During the quarter, DivX spent $4.0 million on Stage6. Of this amount, $2.6 million was directly related to bandwidth costs. While this expense was considerably higher then a year ago, it was still less than the $4.5 million that DivX had previously predicted it would spend. DivX CFO Dan Halvorson pointed to infrastructure constraints as a reason for the reduction in spending.
As we mentioned in the past, the site experienced huge trajectory in 2007, moving from 4 million “uniques” in April to 10 million by July. At the end of October, Stage6 reached 11.7 million unique visitors. Our view is the number of uniques could have been higher, but were limited by infrastructure capacity. To accommodate the increased traffic we have continued to enhance the Stage6 infrastructure.
Halvorson didn’t elaborate on how they were enhancing the infrastructure, but during the 3rd quarter DivX did take a $2.2 million charge on their Veatros acquisition from the prior quarter.
While it’s understandable that DivX investors would be worried about the death of the DVD player, DivX’s current results suggest that they will handle this transformation just fine. Unlike the movie studios or print newspapers, DivX should see greater growth from the transition to a digital environment and can still take DVD player market share, even with the industry in decline. As the DVD format begins to disappear, DivX will eventually lose this business, but if they can transfer this licensing revenue into new product categories, they should see a dramatic increase in the demand for DivX devices.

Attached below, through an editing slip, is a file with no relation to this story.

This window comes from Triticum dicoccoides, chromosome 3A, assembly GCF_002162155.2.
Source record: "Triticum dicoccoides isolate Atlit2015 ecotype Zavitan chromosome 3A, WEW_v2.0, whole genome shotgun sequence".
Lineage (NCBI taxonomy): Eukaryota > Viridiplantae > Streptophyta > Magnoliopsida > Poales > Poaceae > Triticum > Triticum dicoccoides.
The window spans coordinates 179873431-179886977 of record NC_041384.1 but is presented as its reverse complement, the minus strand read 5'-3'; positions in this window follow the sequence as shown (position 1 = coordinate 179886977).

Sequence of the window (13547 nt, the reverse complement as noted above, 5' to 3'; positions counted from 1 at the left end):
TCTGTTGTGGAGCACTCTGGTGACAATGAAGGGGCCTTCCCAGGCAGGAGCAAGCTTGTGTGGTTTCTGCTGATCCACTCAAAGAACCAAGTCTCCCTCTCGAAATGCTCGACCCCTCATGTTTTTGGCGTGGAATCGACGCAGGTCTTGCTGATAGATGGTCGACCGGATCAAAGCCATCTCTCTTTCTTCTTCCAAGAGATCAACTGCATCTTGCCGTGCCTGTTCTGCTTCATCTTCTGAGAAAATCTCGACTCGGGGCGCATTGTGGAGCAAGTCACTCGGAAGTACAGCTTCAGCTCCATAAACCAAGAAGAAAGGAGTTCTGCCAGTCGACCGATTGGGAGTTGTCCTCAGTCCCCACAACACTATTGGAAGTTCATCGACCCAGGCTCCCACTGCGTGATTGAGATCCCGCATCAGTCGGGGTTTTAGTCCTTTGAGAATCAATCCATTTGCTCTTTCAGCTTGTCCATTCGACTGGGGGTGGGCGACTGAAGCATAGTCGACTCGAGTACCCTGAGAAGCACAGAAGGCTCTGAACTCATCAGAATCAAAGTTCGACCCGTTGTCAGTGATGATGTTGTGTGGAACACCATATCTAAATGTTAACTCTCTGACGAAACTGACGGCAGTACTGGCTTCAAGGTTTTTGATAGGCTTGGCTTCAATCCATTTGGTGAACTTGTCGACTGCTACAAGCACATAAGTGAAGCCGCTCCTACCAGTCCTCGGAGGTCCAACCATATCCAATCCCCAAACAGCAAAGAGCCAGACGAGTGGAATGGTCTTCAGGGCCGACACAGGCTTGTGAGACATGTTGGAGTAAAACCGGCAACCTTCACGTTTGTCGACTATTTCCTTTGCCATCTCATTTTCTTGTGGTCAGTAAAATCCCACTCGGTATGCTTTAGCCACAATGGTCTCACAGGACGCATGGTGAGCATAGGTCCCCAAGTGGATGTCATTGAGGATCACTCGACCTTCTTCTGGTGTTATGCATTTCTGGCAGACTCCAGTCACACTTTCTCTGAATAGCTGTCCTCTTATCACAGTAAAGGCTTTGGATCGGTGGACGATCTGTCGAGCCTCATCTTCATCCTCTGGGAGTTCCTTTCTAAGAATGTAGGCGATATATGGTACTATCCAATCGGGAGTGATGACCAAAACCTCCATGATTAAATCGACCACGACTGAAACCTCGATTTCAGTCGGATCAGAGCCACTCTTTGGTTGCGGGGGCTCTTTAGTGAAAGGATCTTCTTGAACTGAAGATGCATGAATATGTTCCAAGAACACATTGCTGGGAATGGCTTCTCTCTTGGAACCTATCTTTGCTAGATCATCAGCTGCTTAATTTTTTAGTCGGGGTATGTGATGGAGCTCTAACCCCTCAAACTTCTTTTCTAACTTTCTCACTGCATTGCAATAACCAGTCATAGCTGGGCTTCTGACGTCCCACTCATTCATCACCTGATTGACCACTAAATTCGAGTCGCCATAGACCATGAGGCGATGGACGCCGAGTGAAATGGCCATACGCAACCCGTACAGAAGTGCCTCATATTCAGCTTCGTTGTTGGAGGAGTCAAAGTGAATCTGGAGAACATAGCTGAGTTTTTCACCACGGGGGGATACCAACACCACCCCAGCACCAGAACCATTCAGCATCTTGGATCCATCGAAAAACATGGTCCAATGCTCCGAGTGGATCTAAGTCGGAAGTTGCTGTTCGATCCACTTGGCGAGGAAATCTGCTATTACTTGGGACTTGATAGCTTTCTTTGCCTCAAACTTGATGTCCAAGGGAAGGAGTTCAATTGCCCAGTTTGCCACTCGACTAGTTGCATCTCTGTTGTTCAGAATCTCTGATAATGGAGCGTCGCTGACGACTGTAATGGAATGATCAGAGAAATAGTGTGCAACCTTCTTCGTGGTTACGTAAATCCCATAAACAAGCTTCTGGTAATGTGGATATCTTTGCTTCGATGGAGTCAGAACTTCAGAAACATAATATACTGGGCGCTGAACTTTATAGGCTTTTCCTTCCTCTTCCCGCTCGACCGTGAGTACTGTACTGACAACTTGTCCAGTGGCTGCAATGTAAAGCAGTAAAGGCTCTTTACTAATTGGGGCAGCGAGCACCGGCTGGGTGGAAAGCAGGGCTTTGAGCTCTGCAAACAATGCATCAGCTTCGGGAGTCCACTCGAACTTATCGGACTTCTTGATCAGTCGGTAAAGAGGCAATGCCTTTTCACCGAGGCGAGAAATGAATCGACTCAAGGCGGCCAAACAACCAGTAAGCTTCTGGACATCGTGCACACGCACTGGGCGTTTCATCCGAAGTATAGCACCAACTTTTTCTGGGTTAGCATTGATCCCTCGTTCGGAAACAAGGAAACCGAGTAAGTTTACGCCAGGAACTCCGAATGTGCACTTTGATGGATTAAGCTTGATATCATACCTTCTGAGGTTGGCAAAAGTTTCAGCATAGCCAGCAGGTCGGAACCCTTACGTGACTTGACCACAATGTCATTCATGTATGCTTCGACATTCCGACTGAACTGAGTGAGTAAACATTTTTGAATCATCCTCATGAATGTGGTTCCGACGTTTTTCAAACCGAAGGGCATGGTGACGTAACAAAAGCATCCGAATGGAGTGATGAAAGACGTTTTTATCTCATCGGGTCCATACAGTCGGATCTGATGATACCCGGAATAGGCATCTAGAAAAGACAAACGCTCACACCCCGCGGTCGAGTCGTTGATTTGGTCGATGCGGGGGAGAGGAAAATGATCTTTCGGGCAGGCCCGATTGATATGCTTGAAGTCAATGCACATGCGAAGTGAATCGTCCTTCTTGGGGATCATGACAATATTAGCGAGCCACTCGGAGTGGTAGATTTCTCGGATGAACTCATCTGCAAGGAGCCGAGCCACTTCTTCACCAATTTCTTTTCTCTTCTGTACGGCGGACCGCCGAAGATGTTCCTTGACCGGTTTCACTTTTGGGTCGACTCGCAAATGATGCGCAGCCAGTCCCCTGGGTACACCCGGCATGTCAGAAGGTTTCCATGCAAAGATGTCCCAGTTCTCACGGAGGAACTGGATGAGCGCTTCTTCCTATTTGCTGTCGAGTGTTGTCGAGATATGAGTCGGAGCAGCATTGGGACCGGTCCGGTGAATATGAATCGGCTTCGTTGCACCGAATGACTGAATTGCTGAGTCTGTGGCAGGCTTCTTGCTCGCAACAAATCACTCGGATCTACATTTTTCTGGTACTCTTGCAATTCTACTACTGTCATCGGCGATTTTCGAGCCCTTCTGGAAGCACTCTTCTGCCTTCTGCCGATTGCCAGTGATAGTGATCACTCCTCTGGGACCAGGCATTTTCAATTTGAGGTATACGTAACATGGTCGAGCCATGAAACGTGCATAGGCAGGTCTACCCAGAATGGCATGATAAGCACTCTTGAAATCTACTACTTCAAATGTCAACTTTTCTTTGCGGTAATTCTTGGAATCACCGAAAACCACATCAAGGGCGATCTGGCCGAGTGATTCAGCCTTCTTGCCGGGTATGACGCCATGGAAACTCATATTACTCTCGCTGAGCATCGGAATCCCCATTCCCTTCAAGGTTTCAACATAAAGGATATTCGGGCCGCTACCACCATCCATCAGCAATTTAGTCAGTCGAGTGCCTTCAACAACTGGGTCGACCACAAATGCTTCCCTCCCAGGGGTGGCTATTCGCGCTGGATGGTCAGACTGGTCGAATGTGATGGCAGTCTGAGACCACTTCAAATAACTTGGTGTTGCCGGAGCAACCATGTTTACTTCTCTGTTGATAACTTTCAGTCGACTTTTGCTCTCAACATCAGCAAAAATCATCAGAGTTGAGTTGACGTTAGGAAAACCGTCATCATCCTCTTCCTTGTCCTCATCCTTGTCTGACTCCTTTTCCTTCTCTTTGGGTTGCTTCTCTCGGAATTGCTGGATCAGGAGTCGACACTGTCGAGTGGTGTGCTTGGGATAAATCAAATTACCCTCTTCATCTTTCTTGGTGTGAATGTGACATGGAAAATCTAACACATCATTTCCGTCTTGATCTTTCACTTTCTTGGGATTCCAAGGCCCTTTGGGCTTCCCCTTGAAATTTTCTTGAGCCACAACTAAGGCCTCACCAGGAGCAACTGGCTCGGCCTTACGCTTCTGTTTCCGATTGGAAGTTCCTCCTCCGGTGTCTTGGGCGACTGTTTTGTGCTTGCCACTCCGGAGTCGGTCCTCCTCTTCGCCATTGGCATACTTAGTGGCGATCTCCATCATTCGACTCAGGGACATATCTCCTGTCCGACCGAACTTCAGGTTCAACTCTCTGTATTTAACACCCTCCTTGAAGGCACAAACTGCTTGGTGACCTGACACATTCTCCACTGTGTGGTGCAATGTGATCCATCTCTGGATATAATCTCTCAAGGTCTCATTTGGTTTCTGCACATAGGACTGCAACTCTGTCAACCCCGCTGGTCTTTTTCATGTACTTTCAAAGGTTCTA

When he was asked to rank the importance of these emerging technologies, Halvorson pointed out that the potential market for DivX devices is 10 times larger then the current DVD opportunity.
In terms of the ranking of those opportunities, I would say, mobile, given its size obviously, is probably the largest. We are also thus seeing DTVs, HDTVs, set top boxes and gaming consoles all being interested to us over time as well. Cameras, of course, are important not just because it’s a large market, but because it is also a generic content in the DivX format, and as I mentioned, I think the addition of H.264 to our overall media language will allow us to penetrate that more quickly as well.
The death of the DVD business will happen eventually, but whether it takes five years or twenty, DivX is in a good position to take advantage of this shift. In the near term, OEMs are recognizing the value that DivX brings to a more competitive environment and over the long run, DivX will only need to capture 10% of their market opportunity in order to replicate their current level of success. As consumers turn away from the DVD, they will need to embrace a digital format and DivX has positioned themselves to directly benefit from this evolution in the digital market.